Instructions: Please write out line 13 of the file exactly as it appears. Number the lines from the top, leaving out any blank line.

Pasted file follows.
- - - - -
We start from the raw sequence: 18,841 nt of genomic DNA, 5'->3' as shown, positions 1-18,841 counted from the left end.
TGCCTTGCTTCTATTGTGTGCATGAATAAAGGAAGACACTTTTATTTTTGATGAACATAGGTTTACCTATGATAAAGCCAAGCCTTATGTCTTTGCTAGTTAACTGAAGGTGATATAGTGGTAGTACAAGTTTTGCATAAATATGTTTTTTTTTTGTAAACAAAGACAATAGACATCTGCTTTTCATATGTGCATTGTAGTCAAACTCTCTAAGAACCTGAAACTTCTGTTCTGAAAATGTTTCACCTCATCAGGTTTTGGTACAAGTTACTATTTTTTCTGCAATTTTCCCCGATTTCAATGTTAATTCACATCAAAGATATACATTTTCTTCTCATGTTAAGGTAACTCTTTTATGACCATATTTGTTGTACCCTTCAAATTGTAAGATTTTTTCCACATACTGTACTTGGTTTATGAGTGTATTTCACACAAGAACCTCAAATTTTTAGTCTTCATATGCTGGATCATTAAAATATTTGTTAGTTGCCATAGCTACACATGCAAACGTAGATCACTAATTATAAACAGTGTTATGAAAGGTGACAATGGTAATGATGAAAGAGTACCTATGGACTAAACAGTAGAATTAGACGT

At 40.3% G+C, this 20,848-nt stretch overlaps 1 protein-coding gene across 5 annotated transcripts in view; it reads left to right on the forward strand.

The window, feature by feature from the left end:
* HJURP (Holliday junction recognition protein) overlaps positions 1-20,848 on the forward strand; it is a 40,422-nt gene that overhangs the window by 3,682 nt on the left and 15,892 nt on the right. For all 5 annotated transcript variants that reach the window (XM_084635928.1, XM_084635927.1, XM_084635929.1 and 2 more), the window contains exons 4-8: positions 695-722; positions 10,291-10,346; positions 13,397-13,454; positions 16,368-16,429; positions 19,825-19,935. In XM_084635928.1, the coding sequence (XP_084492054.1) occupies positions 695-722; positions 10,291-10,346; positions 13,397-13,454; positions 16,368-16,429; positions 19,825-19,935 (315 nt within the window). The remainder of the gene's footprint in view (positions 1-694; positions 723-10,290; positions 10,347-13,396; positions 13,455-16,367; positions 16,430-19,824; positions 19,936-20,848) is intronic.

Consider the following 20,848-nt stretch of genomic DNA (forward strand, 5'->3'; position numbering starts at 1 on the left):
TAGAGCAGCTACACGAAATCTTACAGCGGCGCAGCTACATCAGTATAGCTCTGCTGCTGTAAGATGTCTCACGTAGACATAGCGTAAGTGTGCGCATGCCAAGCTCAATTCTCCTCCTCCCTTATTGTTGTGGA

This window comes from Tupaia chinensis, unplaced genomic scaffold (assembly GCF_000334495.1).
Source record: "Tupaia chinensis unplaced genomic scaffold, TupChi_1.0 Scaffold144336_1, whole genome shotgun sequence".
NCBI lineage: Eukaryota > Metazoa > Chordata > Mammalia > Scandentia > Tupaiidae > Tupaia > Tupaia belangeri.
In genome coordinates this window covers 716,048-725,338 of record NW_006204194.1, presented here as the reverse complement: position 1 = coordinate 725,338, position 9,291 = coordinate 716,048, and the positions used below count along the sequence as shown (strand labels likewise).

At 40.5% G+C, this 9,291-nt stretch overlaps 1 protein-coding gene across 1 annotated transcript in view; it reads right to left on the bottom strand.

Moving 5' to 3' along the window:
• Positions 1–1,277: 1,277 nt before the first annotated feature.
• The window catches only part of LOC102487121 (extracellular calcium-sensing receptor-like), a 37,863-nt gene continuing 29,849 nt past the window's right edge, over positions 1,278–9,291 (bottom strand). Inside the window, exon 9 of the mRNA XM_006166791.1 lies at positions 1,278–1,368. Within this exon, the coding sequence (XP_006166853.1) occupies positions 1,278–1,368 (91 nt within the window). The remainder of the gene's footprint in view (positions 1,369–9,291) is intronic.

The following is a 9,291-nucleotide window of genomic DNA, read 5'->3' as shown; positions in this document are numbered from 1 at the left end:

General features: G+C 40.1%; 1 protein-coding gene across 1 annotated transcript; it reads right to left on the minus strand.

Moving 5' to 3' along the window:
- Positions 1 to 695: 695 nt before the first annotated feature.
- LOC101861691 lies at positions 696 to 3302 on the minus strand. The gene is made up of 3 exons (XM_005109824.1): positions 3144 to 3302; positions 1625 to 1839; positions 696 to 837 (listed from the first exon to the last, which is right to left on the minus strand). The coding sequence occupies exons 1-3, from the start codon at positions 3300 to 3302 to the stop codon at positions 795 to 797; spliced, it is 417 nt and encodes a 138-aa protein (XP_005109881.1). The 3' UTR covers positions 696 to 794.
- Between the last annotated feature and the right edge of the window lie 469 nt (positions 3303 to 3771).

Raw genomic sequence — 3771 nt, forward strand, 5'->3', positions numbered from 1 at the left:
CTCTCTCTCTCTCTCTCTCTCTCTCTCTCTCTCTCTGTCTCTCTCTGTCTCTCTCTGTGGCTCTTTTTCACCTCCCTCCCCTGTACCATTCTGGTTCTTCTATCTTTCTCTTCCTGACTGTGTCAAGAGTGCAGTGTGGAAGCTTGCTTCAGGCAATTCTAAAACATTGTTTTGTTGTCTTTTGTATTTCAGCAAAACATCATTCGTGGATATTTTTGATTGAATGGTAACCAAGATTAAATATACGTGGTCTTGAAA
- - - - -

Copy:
Moving 5' to 3' along the window: